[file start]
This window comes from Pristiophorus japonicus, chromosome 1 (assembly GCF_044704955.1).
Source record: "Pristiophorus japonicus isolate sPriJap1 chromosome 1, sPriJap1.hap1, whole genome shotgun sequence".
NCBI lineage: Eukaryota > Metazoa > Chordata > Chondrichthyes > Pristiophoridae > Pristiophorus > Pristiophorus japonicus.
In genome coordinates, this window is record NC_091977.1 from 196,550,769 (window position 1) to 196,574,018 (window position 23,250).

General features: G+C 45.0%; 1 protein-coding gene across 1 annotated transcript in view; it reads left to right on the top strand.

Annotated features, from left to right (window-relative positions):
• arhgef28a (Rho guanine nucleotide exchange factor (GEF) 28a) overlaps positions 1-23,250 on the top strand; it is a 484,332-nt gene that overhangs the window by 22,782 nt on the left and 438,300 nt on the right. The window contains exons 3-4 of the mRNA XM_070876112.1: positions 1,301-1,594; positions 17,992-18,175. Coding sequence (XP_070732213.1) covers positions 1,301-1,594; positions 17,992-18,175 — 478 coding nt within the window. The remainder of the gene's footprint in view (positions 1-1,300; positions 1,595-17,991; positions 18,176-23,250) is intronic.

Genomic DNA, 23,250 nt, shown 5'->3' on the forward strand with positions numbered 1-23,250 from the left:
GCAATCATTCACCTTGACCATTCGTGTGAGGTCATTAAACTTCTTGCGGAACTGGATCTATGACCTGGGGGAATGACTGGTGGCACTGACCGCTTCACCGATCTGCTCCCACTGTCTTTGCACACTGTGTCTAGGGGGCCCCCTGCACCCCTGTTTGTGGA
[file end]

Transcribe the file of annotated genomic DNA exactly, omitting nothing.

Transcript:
This window comes from Pristiophorus japonicus, chromosome 1 (assembly GCF_044704955.1).
Source record: "Pristiophorus japonicus isolate sPriJap1 chromosome 1, sPriJap1.hap1, whole genome shotgun sequence".
NCBI lineage: Eukaryota > Metazoa > Chordata > Chondrichthyes > Pristiophoridae > Pristiophorus > Pristiophorus japonicus.
In genome coordinates, this window is record NC_091977.1 from 196,550,769 (window position 1) to 196,574,018 (window position 23,250).

General features: G+C 45.0%; 1 protein-coding gene across 1 annotated transcript in view; it reads left to right on the top strand.

Annotated features, from left to right (window-relative positions):
• arhgef28a (Rho guanine nucleotide exchange factor (GEF) 28a) overlaps positions 1-23,250 on the top strand; it is a 484,332-nt gene that overhangs the window by 22,782 nt on the left and 438,300 nt on the right. The window contains exons 3-4 of the mRNA XM_070876112.1: positions 1,301-1,594; positions 17,992-18,175. Coding sequence (XP_070732213.1) covers positions 1,301-1,594; positions 17,992-18,175 — 478 coding nt within the window. The remainder of the gene's footprint in view (positions 1-1,300; positions 1,595-17,991; positions 18,176-23,250) is intronic.

Genomic DNA, 23,250 nt, shown 5'->3' on the forward strand with positions numbered 1-23,250 from the left:
GCAATCATTCACCTTGACCATTCGTGTGAGGTCATTAAACTTCTTGCGGAACTGGATCTATGACCTGGGGGAATGACTGGTGGCACTGACCGCTTCACCGATCTGCTCCCACTGTCTTTGCACACTGTGTCTAGGGGGCCCCCTGCACCCCTGTTTGTGGA